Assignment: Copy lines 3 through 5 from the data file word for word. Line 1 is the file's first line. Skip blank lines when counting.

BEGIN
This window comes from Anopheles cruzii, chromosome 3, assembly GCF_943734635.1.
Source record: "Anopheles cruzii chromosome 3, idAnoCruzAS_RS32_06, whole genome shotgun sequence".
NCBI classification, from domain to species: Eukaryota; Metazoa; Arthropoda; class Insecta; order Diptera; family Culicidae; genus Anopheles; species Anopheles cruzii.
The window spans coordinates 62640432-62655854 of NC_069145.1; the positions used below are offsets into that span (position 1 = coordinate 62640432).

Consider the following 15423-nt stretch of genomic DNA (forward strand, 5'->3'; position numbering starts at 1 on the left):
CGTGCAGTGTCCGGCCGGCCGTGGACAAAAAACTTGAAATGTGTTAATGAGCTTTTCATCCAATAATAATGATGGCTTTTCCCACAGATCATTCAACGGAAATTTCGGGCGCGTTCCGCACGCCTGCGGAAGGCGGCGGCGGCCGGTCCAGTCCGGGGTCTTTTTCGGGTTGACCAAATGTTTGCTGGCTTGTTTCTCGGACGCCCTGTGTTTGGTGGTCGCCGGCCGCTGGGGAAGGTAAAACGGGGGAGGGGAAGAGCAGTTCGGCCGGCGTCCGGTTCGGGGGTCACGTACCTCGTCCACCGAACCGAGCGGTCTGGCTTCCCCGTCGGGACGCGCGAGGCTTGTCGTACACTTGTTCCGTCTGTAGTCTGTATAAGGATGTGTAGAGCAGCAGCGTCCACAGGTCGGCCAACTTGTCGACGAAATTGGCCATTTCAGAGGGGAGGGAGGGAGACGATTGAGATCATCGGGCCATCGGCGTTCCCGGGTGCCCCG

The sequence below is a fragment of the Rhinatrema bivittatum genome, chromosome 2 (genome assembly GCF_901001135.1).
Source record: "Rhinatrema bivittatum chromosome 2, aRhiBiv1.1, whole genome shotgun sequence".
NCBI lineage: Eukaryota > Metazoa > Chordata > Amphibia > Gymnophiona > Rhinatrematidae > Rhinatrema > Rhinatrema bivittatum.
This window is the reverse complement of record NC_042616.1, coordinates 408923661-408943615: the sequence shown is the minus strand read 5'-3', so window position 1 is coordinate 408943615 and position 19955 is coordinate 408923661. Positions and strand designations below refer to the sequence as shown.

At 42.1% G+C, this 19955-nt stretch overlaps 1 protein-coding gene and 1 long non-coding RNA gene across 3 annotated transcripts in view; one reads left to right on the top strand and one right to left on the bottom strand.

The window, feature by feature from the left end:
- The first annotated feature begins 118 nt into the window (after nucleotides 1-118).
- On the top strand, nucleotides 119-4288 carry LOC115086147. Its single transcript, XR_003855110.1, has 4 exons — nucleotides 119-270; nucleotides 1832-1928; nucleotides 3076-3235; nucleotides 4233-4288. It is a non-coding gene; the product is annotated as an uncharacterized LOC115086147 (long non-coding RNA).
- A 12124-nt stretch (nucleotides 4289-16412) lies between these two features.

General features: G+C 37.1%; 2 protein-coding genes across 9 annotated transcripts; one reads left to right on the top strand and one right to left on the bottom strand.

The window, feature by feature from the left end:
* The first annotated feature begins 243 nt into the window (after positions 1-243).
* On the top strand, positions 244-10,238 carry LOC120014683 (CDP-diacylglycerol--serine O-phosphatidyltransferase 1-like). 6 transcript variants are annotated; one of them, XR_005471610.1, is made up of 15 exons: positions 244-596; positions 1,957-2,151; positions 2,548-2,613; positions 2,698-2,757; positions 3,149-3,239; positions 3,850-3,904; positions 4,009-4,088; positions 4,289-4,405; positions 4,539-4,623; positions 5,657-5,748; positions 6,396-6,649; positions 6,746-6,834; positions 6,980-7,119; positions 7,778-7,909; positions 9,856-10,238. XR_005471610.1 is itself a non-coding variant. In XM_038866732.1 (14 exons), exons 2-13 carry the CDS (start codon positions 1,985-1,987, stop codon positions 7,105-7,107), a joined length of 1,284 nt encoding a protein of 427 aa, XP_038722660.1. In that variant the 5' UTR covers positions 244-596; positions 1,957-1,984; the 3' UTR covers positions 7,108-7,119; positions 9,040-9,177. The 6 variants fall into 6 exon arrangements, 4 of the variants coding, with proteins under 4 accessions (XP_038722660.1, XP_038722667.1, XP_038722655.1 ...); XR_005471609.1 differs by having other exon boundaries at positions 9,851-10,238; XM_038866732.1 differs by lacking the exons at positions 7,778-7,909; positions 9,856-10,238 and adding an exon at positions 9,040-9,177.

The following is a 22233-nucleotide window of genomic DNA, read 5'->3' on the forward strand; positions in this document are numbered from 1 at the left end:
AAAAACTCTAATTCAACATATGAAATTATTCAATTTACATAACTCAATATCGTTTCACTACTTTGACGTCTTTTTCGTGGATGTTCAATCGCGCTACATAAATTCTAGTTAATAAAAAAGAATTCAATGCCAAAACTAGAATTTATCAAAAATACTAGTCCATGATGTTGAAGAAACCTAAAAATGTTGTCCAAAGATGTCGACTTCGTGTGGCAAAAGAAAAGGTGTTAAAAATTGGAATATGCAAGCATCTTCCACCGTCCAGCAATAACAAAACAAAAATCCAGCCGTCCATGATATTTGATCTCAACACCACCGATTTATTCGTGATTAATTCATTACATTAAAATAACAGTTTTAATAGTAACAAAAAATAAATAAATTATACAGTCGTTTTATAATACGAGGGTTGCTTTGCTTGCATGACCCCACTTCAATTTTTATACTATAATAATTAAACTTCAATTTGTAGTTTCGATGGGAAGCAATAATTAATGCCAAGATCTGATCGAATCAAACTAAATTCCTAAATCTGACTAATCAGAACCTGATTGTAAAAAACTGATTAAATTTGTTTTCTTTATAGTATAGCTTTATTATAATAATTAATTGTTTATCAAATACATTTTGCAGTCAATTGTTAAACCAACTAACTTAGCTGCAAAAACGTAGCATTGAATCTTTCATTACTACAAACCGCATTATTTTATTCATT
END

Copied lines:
NCBI classification, from domain to species: Eukaryota; Metazoa; Arthropoda; class Insecta; order Diptera; family Culicidae; genus Anopheles; species Anopheles cruzii.
The window spans coordinates 62640432-62655854 of NC_069145.1; the positions used below are offsets into that span (position 1 = coordinate 62640432).

Consider the following 15423-nt stretch of genomic DNA (forward strand, 5'->3'; position numbering starts at 1 on the left):